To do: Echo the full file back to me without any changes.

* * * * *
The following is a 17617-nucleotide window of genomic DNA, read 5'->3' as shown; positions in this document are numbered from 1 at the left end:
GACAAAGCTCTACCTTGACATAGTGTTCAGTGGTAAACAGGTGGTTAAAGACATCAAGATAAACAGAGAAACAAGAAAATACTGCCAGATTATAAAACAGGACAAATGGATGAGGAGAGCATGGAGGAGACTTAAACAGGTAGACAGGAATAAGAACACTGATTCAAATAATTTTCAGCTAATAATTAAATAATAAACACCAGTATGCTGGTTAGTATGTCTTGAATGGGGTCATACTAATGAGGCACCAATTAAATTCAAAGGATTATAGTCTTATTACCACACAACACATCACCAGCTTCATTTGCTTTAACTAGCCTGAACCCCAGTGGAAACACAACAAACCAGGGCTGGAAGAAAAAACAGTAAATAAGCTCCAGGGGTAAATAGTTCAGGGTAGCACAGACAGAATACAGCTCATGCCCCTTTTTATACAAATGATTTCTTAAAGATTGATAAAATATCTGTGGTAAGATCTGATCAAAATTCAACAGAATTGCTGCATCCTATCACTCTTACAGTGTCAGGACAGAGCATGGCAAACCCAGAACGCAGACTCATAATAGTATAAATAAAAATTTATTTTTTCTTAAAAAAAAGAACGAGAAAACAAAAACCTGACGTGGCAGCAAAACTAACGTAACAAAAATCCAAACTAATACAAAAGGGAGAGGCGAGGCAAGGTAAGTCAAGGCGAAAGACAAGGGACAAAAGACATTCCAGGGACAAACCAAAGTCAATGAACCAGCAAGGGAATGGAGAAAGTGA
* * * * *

The following is a 17617-nucleotide window of genomic DNA, read 5'->3' as shown; positions in this document are numbered from 1 at the left end:
GACAAAGCTCTACCTTGACATAGTGTTCAGTGGTAAACAGGTGGTTAAAGACATCAAGATAAACAGAGAAACAAGAAAATACTGCCAGATTATAAAACAGGACAAATGGATGAGGAGAGCATGGAGGAGACTTAAACAGGTAGACAGGAATAAGAACACTGATTCAAATAATTTTCAGCTAATAATTAAATAATAAACACCAGTATGCTGGTTAGTATGTCTTGAATGGGGTCATACTAATGAGGCACCAATTAAATTCAAAGGATTATAGTCTTATTACCACACAACACATCACCAGCTTCATTTGCTTTAACTAGCCTGAACCCCAGTGGAAACACAACAAACCAGGGCTGGAAGAAAAAACAGTAAATAAGCTCCAGGGGTAAATAGTTCAGGGTAGCACAGACAGAATACAGCTCATGCCCCTTTTTATACAAATGATTTCTTAAAGATTGATAAAATATCTGTGGTAAGATCTGATCAAAATTCAACAGAATTGCTGCATCCTATCACTCTTACAGTGTCAGGACAGAGCATGGCAAACCCAGAACGCAGACTCATAATAGTATAAATAAAAATTTATTTTTTCTTAAAAAAAAGAACGAGAAAACAAAAACCTGACGTGGCAGCAAAACTAACGTAACAAAAATCCAAACTAATACAAAAGGGAGAGGCGAGGCAAGGTAAGTCAAGGCGAAAGACAAGGGACAAAAGACATTCCAGGGACAAACCAAAGTCAATGAACCAGCAAGGGAATGGAGAAAGTGA